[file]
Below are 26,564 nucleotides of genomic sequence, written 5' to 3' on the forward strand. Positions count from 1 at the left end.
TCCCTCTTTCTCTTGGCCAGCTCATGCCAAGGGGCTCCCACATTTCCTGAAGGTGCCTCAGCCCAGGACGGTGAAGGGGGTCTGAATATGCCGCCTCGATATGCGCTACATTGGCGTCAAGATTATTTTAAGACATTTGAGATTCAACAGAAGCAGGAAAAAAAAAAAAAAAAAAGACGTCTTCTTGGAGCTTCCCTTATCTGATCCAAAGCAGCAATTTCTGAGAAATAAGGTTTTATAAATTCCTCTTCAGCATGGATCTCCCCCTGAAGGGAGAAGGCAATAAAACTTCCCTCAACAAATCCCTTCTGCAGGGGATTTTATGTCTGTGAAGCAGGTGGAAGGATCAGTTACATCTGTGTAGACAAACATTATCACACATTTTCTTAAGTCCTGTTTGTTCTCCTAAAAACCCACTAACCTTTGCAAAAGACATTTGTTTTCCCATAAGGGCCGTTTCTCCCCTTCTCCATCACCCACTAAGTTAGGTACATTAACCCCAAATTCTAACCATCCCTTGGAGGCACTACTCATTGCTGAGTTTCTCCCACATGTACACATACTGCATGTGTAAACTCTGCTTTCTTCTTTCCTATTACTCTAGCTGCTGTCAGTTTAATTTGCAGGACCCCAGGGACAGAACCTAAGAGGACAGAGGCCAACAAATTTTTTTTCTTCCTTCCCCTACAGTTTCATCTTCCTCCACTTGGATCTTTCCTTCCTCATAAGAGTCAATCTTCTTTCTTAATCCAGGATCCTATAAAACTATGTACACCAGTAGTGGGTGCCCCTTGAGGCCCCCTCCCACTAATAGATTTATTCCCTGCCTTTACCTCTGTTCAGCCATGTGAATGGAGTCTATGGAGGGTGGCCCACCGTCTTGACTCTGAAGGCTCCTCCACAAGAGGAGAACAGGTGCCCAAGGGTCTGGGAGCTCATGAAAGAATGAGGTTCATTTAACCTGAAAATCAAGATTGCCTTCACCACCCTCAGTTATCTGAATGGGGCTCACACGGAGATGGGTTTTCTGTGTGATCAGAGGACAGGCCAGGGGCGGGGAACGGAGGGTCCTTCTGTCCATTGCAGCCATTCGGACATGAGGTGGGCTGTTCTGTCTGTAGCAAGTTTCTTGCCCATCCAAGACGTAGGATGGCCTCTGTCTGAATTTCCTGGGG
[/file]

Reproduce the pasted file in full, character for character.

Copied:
Below are 26,564 nucleotides of genomic sequence, written 5' to 3' on the forward strand. Positions count from 1 at the left end.
TCCCTCTTTCTCTTGGCCAGCTCATGCCAAGGGGCTCCCACATTTCCTGAAGGTGCCTCAGCCCAGGACGGTGAAGGGGGTCTGAATATGCCGCCTCGATATGCGCTACATTGGCGTCAAGATTATTTTAAGACATTTGAGATTCAACAGAAGCAGGAAAAAAAAAAAAAAAAAAGACGTCTTCTTGGAGCTTCCCTTATCTGATCCAAAGCAGCAATTTCTGAGAAATAAGGTTTTATAAATTCCTCTTCAGCATGGATCTCCCCCTGAAGGGAGAAGGCAATAAAACTTCCCTCAACAAATCCCTTCTGCAGGGGATTTTATGTCTGTGAAGCAGGTGGAAGGATCAGTTACATCTGTGTAGACAAACATTATCACACATTTTCTTAAGTCCTGTTTGTTCTCCTAAAAACCCACTAACCTTTGCAAAAGACATTTGTTTTCCCATAAGGGCCGTTTCTCCCCTTCTCCATCACCCACTAAGTTAGGTACATTAACCCCAAATTCTAACCATCCCTTGGAGGCACTACTCATTGCTGAGTTTCTCCCACATGTACACATACTGCATGTGTAAACTCTGCTTTCTTCTTTCCTATTACTCTAGCTGCTGTCAGTTTAATTTGCAGGACCCCAGGGACAGAACCTAAGAGGACAGAGGCCAACAAATTTTTTTTCTTCCTTCCCCTACAGTTTCATCTTCCTCCACTTGGATCTTTCCTTCCTCATAAGAGTCAATCTTCTTTCTTAATCCAGGATCCTATAAAACTATGTACACCAGTAGTGGGTGCCCCTTGAGGCCCCCTCCCACTAATAGATTTATTCCCTGCCTTTACCTCTGTTCAGCCATGTGAATGGAGTCTATGGAGGGTGGCCCACCGTCTTGACTCTGAAGGCTCCTCCACAAGAGGAGAACAGGTGCCCAAGGGTCTGGGAGCTCATGAAAGAATGAGGTTCATTTAACCTGAAAATCAAGATTGCCTTCACCACCCTCAGTTATCTGAATGGGGCTCACACGGAGATGGGTTTTCTGTGTGATCAGAGGACAGGCCAGGGGCGGGGAACGGAGGGTCCTTCTGTCCATTGCAGCCATTCGGACATGAGGTGGGCTGTTCTGTCTGTAGCAAGTTTCTTGCCCATCCAAGACGTAGGATGGCCTCTGTCTGAATTTCCTGGGG